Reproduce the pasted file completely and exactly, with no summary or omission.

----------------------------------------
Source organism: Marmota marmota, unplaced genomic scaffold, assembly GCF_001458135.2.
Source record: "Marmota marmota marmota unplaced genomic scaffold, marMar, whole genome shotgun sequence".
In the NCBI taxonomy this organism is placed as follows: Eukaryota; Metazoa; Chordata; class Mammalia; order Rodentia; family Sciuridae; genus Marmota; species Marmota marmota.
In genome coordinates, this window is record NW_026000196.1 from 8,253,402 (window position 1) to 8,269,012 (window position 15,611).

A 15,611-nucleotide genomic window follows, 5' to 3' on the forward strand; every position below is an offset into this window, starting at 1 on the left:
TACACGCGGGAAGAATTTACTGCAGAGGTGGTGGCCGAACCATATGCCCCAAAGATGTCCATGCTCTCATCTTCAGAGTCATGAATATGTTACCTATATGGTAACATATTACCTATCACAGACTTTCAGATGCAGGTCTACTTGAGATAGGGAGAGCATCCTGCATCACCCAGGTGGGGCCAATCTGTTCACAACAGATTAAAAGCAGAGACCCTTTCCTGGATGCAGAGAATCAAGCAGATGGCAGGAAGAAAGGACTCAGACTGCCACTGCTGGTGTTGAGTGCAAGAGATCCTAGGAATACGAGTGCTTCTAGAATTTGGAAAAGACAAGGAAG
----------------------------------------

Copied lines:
Source organism: Marmota marmota, unplaced genomic scaffold, assembly GCF_001458135.2.
Source record: "Marmota marmota marmota unplaced genomic scaffold, marMar, whole genome shotgun sequence".
In the NCBI taxonomy this organism is placed as follows: Eukaryota; Metazoa; Chordata; class Mammalia; order Rodentia; family Sciuridae; genus Marmota; species Marmota marmota.
In genome coordinates, this window is record NW_026000196.1 from 8,253,402 (window position 1) to 8,269,012 (window position 15,611).

A 15,611-nucleotide genomic window follows, 5' to 3' on the forward strand; every position below is an offset into this window, starting at 1 on the left:
TACACGCGGGAAGAATTTACTGCAGAGGTGGTGGCCGAACCATATGCCCCAAAGATGTCCATGCTCTCATCTTCAGAGTCATGAATATGTTACCTATATGGTAACATATTACCTATCACAGACTTTCAGATGCAGGTCTACTTGAGATAGGGAGAGCATCCTGCATCACCCAGGTGGGGCCAATCTGTTCACAACAGATTAAAAGCAGAGACCCTTTCCTGGATGCAGAGAATCAAGCAGATGGCAGGAAGAAAGGACTCAGACTGCCACTGCTGGTGTTGAGTGCAAGAGATCCTAGGAATACGAGTGCTTCTAGAATTTGGAAAAGACAAGGAAG